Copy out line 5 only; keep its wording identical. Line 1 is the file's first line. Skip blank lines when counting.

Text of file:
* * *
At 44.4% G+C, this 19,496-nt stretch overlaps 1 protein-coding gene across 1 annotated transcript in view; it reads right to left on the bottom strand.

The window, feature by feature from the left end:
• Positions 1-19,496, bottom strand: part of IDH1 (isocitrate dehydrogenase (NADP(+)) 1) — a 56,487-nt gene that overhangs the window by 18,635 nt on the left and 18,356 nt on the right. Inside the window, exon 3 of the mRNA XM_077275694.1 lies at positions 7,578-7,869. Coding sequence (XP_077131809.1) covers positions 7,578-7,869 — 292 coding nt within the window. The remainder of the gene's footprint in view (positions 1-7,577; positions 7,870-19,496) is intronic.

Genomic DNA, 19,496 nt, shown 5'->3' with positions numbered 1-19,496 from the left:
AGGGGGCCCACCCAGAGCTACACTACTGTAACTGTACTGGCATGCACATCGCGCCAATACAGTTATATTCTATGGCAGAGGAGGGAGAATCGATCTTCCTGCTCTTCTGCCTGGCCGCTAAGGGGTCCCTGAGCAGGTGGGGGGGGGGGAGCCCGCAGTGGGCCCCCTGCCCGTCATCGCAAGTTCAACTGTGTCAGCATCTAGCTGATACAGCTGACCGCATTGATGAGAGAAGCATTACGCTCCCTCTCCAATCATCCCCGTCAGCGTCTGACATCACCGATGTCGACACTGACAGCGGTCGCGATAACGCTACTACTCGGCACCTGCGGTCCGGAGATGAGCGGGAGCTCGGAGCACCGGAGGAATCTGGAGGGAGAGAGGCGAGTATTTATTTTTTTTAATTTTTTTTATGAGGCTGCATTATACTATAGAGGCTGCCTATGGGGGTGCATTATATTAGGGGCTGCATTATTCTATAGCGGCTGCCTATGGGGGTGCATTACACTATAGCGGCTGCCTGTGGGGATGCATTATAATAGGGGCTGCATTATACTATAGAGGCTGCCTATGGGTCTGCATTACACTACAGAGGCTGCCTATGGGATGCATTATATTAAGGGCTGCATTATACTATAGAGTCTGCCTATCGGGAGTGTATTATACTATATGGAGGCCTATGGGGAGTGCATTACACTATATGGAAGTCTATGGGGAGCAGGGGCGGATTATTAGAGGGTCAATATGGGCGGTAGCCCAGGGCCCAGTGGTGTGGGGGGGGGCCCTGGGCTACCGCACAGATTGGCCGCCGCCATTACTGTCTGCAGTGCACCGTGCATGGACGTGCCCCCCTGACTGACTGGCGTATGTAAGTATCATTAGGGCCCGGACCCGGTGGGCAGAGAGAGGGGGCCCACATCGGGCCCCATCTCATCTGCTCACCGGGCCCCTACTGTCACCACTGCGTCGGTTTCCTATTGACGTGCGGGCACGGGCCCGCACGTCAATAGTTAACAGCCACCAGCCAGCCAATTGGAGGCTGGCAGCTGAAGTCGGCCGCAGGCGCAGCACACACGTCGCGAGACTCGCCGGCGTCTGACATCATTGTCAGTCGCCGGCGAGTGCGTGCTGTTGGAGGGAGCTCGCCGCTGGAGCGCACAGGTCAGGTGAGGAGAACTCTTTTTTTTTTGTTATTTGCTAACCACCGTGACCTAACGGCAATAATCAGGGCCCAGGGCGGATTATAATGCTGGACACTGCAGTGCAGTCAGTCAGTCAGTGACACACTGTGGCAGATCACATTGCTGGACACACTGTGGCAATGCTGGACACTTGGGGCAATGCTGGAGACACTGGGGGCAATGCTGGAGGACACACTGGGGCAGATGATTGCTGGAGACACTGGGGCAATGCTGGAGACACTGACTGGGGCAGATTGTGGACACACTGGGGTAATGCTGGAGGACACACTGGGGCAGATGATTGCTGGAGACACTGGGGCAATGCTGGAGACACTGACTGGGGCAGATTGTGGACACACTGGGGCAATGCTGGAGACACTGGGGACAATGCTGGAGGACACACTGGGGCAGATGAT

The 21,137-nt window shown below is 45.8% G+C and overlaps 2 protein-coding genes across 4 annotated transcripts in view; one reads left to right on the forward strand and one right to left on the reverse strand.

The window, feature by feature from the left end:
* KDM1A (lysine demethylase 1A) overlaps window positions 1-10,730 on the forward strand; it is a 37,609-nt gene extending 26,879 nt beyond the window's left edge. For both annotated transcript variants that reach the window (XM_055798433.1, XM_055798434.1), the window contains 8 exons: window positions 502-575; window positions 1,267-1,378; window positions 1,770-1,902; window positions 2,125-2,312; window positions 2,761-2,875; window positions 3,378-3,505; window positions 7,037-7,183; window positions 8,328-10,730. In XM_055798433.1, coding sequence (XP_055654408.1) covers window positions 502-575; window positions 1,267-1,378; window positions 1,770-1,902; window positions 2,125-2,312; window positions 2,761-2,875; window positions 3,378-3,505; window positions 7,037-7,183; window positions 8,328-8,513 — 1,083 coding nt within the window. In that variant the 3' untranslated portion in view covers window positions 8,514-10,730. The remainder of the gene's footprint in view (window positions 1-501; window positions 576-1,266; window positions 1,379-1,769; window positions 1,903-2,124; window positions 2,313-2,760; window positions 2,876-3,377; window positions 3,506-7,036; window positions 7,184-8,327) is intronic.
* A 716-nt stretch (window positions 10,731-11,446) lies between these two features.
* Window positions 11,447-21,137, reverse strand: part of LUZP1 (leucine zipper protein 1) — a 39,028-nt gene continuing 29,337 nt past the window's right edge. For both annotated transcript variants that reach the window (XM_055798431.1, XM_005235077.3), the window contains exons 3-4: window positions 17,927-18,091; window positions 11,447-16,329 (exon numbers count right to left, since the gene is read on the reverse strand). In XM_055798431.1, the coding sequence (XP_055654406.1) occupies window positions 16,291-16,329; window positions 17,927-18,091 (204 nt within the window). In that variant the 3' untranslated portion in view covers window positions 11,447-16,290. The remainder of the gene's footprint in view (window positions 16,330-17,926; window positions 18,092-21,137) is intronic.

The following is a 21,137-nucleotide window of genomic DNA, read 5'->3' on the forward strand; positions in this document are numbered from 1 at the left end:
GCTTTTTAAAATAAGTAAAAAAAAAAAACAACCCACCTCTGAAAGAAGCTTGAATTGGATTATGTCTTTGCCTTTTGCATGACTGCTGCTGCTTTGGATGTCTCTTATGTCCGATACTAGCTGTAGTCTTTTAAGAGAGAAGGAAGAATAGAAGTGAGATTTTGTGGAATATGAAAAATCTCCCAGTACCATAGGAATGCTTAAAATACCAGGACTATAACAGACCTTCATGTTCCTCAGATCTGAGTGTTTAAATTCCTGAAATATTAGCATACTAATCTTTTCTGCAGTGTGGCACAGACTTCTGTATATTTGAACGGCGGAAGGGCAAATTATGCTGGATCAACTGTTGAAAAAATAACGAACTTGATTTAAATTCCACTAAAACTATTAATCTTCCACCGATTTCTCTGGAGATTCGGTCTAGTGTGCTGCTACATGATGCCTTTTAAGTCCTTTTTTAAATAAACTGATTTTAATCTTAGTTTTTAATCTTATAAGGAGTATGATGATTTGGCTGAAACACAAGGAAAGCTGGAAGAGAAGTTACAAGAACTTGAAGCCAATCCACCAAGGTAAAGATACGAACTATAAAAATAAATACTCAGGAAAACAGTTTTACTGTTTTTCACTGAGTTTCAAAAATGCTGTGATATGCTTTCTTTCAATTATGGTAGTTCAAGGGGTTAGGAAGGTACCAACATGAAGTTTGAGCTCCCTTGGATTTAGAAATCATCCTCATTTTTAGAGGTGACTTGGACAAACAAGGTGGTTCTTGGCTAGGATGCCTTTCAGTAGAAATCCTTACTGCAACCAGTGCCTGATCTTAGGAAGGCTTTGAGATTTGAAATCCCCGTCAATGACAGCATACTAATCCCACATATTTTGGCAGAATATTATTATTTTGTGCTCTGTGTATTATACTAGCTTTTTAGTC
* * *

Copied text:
AGGGGGCCCACCCAGAGCTACACTACTGTAACTGTACTGGCATGCACATCGCGCCAATACAGTTATATTCTATGGCAGAGGAGGGAGAATCGATCTTCCTGCTCTTCTGCCTGGCCGCTAAGGGGTCCCTGAGCAGGTGGGGGGGGGGGAGCCCGCAGTGGGCCCCCTGCCCGTCATCGCAAGTTCAACTGTGTCAGCATCTAGCTGATACAGCTGACCGCATTGATGAGAGAAGCATTACGCTCCCTCTCCAATCATCCCCGTCAGCGTCTGACATCACCGATGTCGACACTGACAGCGGTCGCGATAACGCTACTACTCGGCACCTGCGGTCCGGAGATGAGCGGGAGCTCGGAGCACCGGAGGAATCTGGAGGGAGAGAGGCGAGTATTTATTTTTTTTAATTTTTTTTATGAGGCTGCATTATACTATAGAGGCTGCCTATGGGGGTGCATTATATTAGGGGCTGCATTATTCTATAGCGGCTGCCTATGGGGGTGCATTACACTATAGCGGCTGCCTGTGGGGATGCATTATAATAGGGGCTGCATTATACTATAGAGGCTGCCTATGGGTCTGCATTACACTACAGAGGCTGCCTATGGGATGCATTATATTAAGGGCTGCATTATACTATAGAGTCTGCCTATCGGGAGTGTATTATACTATATGGAGGCCTATGGGGAGTGCATTACACTATATGGAAGTCTATGGGGAGCAGGGGCGGATTATTAGAGGGTCAATATGGGCGGTAGCCCAGGGCCCAGTGGTGTGGGGGGGGGCCCTGGGCTACCGCACAGATTGGCCGCCGCCATTACTGTCTGCAGTGCACCGTGCATGGACGTGCCCCCCTGACTGACTGGCGTATGTAAGTATCATTAGGGCCCGGACCCGGTGGGCAGAGAGAGGGGGCCCACATCGGGCCCCATCTCATCTGCTCACCGGGCCCCTACTGTCACCACTGCGTCGGTTTCCTATTGACGTGCGGGCACGGGCCCGCACGTCAATAGTTAACAGCCACCAGCCAGCCAATTGGAGGCTGGCAGCTGAAGTCGGCCGCAGGCGCAGCACACACGTCGCGAGACTCGCCGGCGTCTGACATCATTGTCAGTCGCCGGCGAGTGCGTGCTGTTGGAGGGAGCTCGCCGCTGGAGCGCACAGGTCAGGTGAGGAGAACTCTTTTTTTTTTGTTATTTGCTAACCACCGTGACCTAACGGCAATAATCAGGGCCCAGGGCGGATTATAATGCTGGACACTGCAGTGCAGTCAGTCAGTCAGTGACACACTGTGGCAGATCACATTGCTGGACACACTGTGGCAATGCTGGACACTTGGGGCAATGCTGGAGACACTGGGGGCAATGCTGGAGGACACACTGGGGCAGATGATTGCTGGAGACACTGGGGCAATGCTGGAGACACTGACTGGGGCAGATTGTGGACACACTGGGGTAATGCTGGAGGACACACTGGGGCAGATGATTGCTGGAGACACTGGGGCAATGCTGGAGACACTGACTGGGGCAGATTGTGGACACACTGGGGCAATGCTGGAGACACTGGGGACAATGCTGGAGGACACACTGGGGCAGATGAT